Increased blood cholesterol levels have been found to be a risk factor for coronary vascular disease in adult populations, and the reduction of cholesterol levels in adults decreases the risk. Because no comparable studies have been carried out in childhood populations, the significance of cholesterol as a risk factor for coronary vascular disease must be inferred from less direct evidence. It is also important to note that a number of other factors including cigarette smoking, hypertension, obesity, and diabetes mellitus are important in their causative relationship to atherosclerotic vascular disease. A family history of premature coronary vascular disease is also a risk factor for early onset coronary vascular disease.
The American Academy of Pediatrics (AAP) last published its recommendations regarding dietary fat and cholesterol in 19861 and suggested indications for cholesterol testing in children and adolescents in 1989.2 Very recently the Expert Panel on Blood Cholesterol Levels in Children and Adolescents of the National Cholesterol Education Program (NCEP), in a comprehensive report, recommended that all children and adolescents eat a diet that on average contains no more than 30% of total calories from fat, less than 10% of total calories from saturated fat, and less than 300 mg of cholesterol per day.3 The panel recommended screening blood cholesterol levels only in those children and adolescents whose risk of developing coronary vascular disease as adults could be identified by family history or by the coexistence of several risk factors. In this statement the earlier recommendations of the AAP are reviewed in the context of the recent NCEP report and provide current guidelines regarding dietary fat and cholesterol, cholesterol screening, and management of elevated blood cholesterol levels in children.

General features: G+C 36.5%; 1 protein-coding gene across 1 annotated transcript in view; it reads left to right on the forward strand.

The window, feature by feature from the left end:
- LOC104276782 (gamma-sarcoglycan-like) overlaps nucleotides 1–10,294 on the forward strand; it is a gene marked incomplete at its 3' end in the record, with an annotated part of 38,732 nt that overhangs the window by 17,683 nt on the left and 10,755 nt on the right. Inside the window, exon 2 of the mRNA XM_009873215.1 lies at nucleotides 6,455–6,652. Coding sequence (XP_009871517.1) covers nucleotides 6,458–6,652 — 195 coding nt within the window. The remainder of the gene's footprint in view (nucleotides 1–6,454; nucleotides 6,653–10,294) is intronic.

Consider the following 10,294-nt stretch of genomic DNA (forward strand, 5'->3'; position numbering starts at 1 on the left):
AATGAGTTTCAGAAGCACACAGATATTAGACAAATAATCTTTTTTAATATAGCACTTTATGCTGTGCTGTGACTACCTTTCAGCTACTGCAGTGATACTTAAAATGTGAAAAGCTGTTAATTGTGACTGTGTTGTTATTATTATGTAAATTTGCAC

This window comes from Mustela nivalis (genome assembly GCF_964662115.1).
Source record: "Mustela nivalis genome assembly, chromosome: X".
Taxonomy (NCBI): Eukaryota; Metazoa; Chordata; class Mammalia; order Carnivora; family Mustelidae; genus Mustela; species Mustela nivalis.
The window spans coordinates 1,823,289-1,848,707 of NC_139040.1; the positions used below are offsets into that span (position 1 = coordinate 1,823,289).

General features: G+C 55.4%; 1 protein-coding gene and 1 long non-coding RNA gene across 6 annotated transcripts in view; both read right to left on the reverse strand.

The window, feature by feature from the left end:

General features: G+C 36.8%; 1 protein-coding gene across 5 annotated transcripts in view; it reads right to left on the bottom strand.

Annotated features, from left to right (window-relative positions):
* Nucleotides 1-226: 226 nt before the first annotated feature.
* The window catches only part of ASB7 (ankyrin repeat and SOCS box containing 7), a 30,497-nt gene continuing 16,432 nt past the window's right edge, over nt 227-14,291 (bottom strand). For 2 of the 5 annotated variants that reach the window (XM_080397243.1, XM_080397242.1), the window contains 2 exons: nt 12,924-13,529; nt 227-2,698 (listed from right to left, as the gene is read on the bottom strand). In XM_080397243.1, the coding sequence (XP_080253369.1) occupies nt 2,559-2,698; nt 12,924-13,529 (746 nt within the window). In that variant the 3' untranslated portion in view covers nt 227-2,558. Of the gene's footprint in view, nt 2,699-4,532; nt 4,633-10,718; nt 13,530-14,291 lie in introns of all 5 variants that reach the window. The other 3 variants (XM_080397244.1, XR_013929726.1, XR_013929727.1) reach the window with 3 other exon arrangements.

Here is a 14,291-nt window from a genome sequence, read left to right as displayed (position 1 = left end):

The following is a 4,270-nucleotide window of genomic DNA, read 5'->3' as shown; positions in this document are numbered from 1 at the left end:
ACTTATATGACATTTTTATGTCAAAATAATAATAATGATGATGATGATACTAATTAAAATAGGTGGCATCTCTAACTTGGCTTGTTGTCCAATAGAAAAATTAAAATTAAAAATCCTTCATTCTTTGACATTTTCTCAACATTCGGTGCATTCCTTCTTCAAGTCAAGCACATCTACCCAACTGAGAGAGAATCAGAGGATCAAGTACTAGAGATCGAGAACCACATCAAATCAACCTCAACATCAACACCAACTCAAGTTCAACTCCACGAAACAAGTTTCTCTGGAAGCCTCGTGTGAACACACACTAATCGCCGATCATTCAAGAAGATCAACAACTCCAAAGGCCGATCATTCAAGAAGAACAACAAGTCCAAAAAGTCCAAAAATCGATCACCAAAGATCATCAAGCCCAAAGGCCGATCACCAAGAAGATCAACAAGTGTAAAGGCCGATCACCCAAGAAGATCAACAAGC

- Received June 18, 1992.
- Accepted June 18, 1992.
- Copyright © 1992 by the American Academy of Pediatrics